At the summary judgment stage, plaintiff need not present a prima facie case of discrimination, but must simply raise a genuine issue of material fact as to the existence of a prima facie case. Thornbrough v. Columbus & Greenville R.R. Co., 760 F.2d 633, 641 n.8 (5th Cir. 1985), abrogated on other grounds by St. Mary's Honor Ctr. v. Hicks, 509 U.S. 502 (1993). To establish a prima facie case for unlawful race discrimination for the failure to promote, a plaintiff must prove that 1) she is a member of a protected class; 2) she applied and was qualified for a job for which the employer was seeking applicants; 3) despite her qualifications, she was rejected; and, 4) after her rejection, the position was filled by someone of a different race, or it remained open and the employer continued to seek applicants from persons of complainant's qualifications. McDonnell Douglas Corp. v. Green, 411 U.S. 792, 802 (1973); Haynes v. Pennzoil Co., 207 F.3d 296, 300 (5th Cir. 2000); Celestine v. Petroleos de Venezuella SA, 266 F.3d 343, 354-55 (5th Cir. 2001). A plaintiff must carry this initial burden by a preponderance of the evidence. Haynes, 207 F.3d at 300.

Based on the record evidence and relevant standards, the Court finds that the Plaintiff has not established a genuine issue of material fact as to the existence of a prima facie case for her claim of race discrimination for failure to promote under Title VII.

It is clear from the record that McMullin has not created a genuine issue of material fact regarding her contention that she was denied the promotion because of her race. The position for which Pack was selected was announced as a position to be filled by a Lieutenant. Although McMullin now clams that she wanted to be considered for the position, the evidence shows otherwise. After Gillard was promoted, McMullin notified Berry that she was "interested in the Captains [sic] position for the Training Division." Docket No. 40-1 (emphasis added); see also McMullin Dep. at 43 (acknowledging that, through her memos, she was seeking the Captain's position). Sufficient clarity regarding McMullin's lack of interest in a position at the Lieutenant rank is evidenced in the following colloquy:

[Counsel for MDPS]. Okay. In the memos, the three memos, the body of them, it's the same. You were looking for a captain's position; is that correct?
[McMullin]. Correct. Which was occupied by Chris Gillard in the training division.
[Counsel for MDPS]. Right. He was a captain at the time he held the position?
[McMullin]. Yes, sir.
[Counsel for MDPS]. Okay. But you were looking to become a captain; is that right?
[McMullin]. Yes, sir.
* * * *
[Counsel for MDPS].... The training division position, you were interested in the captain's position for the training division?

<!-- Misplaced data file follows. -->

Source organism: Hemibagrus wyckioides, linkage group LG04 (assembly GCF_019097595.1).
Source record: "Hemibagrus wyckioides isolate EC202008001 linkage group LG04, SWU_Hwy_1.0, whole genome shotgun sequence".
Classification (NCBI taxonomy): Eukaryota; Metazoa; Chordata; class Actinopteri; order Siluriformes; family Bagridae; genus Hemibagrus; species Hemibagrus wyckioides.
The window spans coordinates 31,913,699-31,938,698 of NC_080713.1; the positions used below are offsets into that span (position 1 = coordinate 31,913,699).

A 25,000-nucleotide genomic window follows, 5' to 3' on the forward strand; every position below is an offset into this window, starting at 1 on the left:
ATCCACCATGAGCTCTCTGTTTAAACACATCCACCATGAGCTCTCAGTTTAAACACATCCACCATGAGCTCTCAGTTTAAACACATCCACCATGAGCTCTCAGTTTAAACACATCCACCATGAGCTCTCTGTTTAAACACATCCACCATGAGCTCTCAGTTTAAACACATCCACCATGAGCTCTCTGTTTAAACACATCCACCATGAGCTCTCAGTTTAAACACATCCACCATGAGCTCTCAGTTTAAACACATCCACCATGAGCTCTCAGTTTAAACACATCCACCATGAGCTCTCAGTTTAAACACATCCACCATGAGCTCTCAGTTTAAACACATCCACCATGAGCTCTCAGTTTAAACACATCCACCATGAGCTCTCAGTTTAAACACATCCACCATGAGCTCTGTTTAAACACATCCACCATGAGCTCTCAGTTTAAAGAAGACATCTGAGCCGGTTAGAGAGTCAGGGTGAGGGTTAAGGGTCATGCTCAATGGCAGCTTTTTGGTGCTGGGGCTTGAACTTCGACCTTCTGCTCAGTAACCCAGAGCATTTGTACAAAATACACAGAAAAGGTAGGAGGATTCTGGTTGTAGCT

[McMullin]. Yes, sir.
[Counsel for MDPS]. Would you have been interested in a lieutenant's position for the training division?
[McMullin]. No, sir. I was - wanting a promotional transfer.

McMullin Dep. at 43-4. Pack was not hired for the Captain's position; he is the Lieutenant training director-a position for which McMullin did not apply.

In opposition to Defendants' motion for summary judgment, Plaintiff makes numerous arguments, many of which are laden with conspiracy-oriented details.[12] Mainly, Plaintiff argues that even though Defendants claim that Pack was hired for a different position than the one that Plaintiff desired, Defendants' plan is to make Pack the Captain Training Director. Plaintiff asserts that "[MDPS] could not promote Pack to Captain, Director of Training, so [MDPS] promoted him as a lieutenant to Training Director." Plaintiff's Brief Opposing Sum. Judg., Docket No. 48, at 18. In other words, Pack was promoted to the Lieutenant position so that he could be considered and ultimately hired for the Captain's position.[13] Plaintiff further claims that, even though Pack received the open notice for the Lieutenant position, Defendants made a concerted effort to keep McMullin from learning of the position opening and denied McMullin the promotion because she did not apply. However, these claims, when compared to the record evidence before the Court, are simply conjecture. In response to a motion for summary judgment, the opposing party must come with specific facts which are more than "conclusional allegations and denials, speculation, improbable inferences, unsubstantiated assertions, and legalistic argumentation." Phillips v. Nissan North America, Inc., 3:11-cv-104CWR-FKB, 2012 WL 2254274, at *2 (S.D.Miss. June 14, 2012) (citations omitted).

The record shows that, in response to a position open notice sent out by MDPS, Pack applied for the Lieutenant position. The Court recognizes that Defendants have admitted that until the Captain's position is actually filled, Pack is "acting" as both Captain and Lieutenant training director. However, this is merely temporary.[14] Pack, in his capacity as Lieutenant, is also an interim officer for the Captain's position until a permanent appointment for this position is made. To be clear, the fact remains that the Captain of training director position has not yet been filled.

On this record, McMullin cannot satisfy the third and fourth elements of a prima facie failure to promote claim because she cannot show that she was rejected for the Captain's training director position, and the record simply does not support the claim that Pack was hired for this position instead.[15] Defendants' intentions are clear: MDPS sought to fill two separate positions, a Training Director Captain and a Training Director Lieutenant. As Berry explained in his sworn testimony, MDPS wanted to hire its Lieutenant before it filled in the Captain's slot. See Berry Dep. at 33-4. Pack was hired as the Training Director Lieutenant and serves as the sole Training Director of the Highway Patrol's Training Division until a new Captain is appointed. She was not considered for the position, because she did not apply for the Lieutenant position. Moreover, she was not interested in that position. Therefore, she has never been rejected. Accordingly, Defendants' motion for summary judgment is hereby GRANTED.

SO ORDERED.